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Kant's Critical Model of the Experiencing Subject

Document Type


Publication Date

Winter 1995

Publication Source

Idealistic Studies


In an appendix to the Transcendental Analytic of the Critique of Pure Reason, Kant remarks

  • Leibniz intellectualized appearances, just as Locke ... sensualized all concepts or the understanding, i.e. interpreted them as nothing more than empirical or abstracted concepts of reflection. ... each of these great men holds to one only of the two, viewing it as in immediate relation to things in themselves. The other faculty is then regarded as serving only to confuse or to order the representations which this selected faculty yields (A27 1=B327).

Kant, in rejecting the positions of Leibniz and Locke, presents his own alternative 10 the picture he describes here. His alternative, of course, makes room for both pure intellectual concepts and an ineliminable sensible component, and it is this I will refer to as Kant's "critical model" of the experiencing subject. This model must be, at the very least, plausible if Kant's project is to have any chance of success, yet nowhere does Kant directly argue that it is. In what follows, I want to piece together, from various things Kant says. such an argument .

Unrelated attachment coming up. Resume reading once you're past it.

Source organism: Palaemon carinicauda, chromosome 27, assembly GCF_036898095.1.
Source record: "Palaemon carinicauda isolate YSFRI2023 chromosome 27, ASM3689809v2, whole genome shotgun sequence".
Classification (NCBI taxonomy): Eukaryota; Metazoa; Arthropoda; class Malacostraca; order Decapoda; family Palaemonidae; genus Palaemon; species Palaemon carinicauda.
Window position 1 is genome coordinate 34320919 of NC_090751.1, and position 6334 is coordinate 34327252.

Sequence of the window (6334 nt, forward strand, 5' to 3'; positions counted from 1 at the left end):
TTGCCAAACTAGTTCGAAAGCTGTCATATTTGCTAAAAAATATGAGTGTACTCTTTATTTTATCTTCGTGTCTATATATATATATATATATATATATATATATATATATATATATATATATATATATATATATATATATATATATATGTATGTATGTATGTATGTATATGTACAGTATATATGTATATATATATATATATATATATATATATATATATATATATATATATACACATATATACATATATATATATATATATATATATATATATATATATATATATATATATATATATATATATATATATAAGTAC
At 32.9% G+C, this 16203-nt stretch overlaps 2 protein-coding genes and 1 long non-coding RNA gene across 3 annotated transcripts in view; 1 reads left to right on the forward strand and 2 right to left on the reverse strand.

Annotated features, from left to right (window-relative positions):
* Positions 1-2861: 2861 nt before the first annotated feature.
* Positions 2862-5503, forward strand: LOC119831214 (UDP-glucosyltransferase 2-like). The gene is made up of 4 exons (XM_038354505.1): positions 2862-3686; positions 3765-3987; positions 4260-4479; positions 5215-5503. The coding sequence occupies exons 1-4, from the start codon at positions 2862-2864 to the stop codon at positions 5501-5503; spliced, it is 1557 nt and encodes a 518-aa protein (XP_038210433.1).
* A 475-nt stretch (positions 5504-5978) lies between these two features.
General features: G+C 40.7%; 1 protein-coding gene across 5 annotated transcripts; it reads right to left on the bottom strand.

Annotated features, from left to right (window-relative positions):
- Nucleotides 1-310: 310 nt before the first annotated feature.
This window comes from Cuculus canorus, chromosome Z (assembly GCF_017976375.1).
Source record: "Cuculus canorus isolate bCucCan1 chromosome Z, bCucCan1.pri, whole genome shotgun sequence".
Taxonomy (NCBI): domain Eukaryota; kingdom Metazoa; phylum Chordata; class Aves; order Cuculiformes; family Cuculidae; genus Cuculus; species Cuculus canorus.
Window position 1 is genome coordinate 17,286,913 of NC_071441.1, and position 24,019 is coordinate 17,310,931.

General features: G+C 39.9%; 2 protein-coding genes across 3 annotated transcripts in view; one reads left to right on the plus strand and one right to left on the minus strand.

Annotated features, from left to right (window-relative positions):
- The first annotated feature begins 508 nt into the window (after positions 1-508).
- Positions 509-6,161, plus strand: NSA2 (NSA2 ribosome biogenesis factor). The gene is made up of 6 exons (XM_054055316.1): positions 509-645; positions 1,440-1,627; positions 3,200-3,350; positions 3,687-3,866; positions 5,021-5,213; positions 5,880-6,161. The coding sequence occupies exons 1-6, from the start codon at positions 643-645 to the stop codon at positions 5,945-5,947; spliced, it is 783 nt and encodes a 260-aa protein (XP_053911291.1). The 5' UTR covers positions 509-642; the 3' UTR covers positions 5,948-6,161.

The fact that Kant's model of the experiencing subject is crucial for his philosophical approach is, perhaps, obvious. To support his central (transcendentally) idealistic appeal, the mind must make an active contribution in its experience. To maintain its realistic commitment, an account must be given of that aspect of experience the mind doesn't create. On Kant's view, only the model he provides gives both features of experience their due.

Furthermore, without this model much of what Kant attempts becomes incoherent. Indeed, his most radical strategic move—what has become known as the "Copernican Revolution"—rests squarely upon this model, because at the heart of this revolution is the active subject supplying universal and necessary conceptual order relative to a passively received sensible manifold. Given Kant's claim that "all necessity, without exception, lies in a transcendental condition" (A 106), he will otherwise be unable to carve out the special intellectual space that makes this necessity possible. For the transcendental condition a1 stake here is manifestly the articulation of that structure this subject imposes a priori on the sensible manifold.

In turn, what is so original about Kant's proposals becomes at best uninteresting and at worst untenable, for it is precisely the necessity that accompanies the judging subject's contribution that provides the force to Kant's claims, among others, in the Transcendental Aesthetic, the Transcendental Deduction, the Analogies of Experience, and the Refutation of Idealism, as well as the critical attacks mounted in the Transcendental Dialectic.

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